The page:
Tuesday, April 16, 2013

A Letter to Grandparents, in Response to the Boston Marathon Attacks

Dear Mama and Papa, Cappy and Daboo,
in response to yesterday’s attacks...

We are grieving after yesterday’s bombings at the Boston Marathon. Grieving on so many levels. For the victims and their families, for the city of Boston in general, and for our country enduring yet another terrorist attack.

We are heartsick that your grandchildren are growing up in a world where “terrorist attack” is part of their vocabulary. That our young children are exposed to terrible crimes and horrific school shootings and cyber bullying that destroys lives of both the victims and the perpetrators.

We have a couple of friends who ran the marathon yesterday. One Fort Worth friend crossed the finish line about ten minutes before the bombings, and then she and the rest of her family (including one of Branson's baseball teammates) walked a few blocks from the finish line to get a better view of the runners. Their two older boys (14 and 9) were there to witness the events, and will no doubt come home to continue processing the experience. But their youngest baby boy, only about 6 months old, stayed home with his grandparents. 

So yesterday amidst the photos and images and news reports, I kept thinking of those sweet grandparents. Kept thinking about them holding that baby boy, waiting anxiously for the, "It's ok, we are all safe," phone call, hating that their older grandsons had to witness the events, and the dark grief that surely shadows their infant grandson’s future. What kind of world will these boys face?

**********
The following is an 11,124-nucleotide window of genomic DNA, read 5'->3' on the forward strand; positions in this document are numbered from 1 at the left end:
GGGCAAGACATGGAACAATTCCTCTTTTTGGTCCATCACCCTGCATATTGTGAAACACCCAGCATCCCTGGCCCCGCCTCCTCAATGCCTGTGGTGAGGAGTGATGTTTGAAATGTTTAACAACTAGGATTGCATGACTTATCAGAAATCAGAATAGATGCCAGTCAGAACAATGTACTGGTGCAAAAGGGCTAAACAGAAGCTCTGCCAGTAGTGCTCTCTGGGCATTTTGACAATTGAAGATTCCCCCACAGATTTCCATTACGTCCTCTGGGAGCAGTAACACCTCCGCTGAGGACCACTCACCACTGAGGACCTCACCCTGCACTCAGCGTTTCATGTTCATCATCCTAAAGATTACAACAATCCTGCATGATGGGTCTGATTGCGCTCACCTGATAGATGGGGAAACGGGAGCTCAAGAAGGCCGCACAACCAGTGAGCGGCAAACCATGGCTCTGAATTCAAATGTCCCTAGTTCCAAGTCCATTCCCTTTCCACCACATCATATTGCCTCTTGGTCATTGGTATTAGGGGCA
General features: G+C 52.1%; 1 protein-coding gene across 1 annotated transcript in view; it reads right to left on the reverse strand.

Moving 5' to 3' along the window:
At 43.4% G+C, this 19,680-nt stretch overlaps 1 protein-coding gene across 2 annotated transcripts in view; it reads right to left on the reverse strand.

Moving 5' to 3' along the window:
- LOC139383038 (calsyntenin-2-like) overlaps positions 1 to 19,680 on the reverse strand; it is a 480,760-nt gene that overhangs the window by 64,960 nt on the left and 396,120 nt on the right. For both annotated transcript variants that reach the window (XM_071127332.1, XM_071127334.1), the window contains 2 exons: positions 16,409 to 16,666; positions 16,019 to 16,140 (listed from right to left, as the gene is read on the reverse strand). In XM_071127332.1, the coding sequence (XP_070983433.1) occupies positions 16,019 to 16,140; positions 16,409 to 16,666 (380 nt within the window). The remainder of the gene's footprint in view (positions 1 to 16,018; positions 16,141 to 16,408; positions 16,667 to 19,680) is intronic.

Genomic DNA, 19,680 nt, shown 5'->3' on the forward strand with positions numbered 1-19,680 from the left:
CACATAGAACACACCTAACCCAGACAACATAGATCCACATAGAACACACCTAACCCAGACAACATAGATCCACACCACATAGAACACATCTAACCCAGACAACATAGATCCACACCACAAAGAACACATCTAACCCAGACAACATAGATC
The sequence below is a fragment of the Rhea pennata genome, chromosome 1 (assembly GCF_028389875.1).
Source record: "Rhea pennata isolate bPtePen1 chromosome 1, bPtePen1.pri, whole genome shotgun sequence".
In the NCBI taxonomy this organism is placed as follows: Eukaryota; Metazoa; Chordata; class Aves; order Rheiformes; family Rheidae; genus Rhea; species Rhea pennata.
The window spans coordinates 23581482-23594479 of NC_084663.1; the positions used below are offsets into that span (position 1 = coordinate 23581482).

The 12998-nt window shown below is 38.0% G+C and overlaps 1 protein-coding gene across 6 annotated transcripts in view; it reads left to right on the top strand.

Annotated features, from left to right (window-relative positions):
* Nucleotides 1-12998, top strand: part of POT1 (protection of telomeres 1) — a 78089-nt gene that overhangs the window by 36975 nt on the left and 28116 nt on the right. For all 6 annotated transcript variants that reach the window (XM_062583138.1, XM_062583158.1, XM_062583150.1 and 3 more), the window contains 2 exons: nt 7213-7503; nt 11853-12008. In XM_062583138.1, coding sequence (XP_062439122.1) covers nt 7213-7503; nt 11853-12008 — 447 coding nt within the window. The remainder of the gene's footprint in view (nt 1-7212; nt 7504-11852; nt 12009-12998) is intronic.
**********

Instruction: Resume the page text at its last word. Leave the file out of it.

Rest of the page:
And of course my thoughts to the four of you - our own parents - what kind of world faces your adult children and precious grandchildren? 

We were home as a family last night, an evening uniquely void of baseball games and practices. After a relaxed dinner on the back patio we heated up the hot tub and enjoyed an hour or so of just being together. Little Esther should have been headed to bed,  but the opportunity for time together trumped a generous night’s sleep.

Before getting out of the spa out and drying off, Corbin asked each of us to say a brief prayer - a sentence or two - for Boston and all those affected by the bombings.

Both our boys had seen images and updates of the bombings on Instagram, but the girls were unaware. Corbin explained the marathon tragedy in simple terms. Both girls instantly came over to sit close to us. Basden then turned her head away and asked why we told her. We explained we knew she’d hear about the attacks, and we wanted it to be from us. She could hardly bear it. Said it made her feel scared. 

The children’s prayers tugged at my heart: 
- A six-year-old asking God that no more bombs would go off and that those who were hurt would heal quickly.
- An 11-year-old acknowledging that God would bring something good out of it, that it was for a reason, and asking God to heal the families.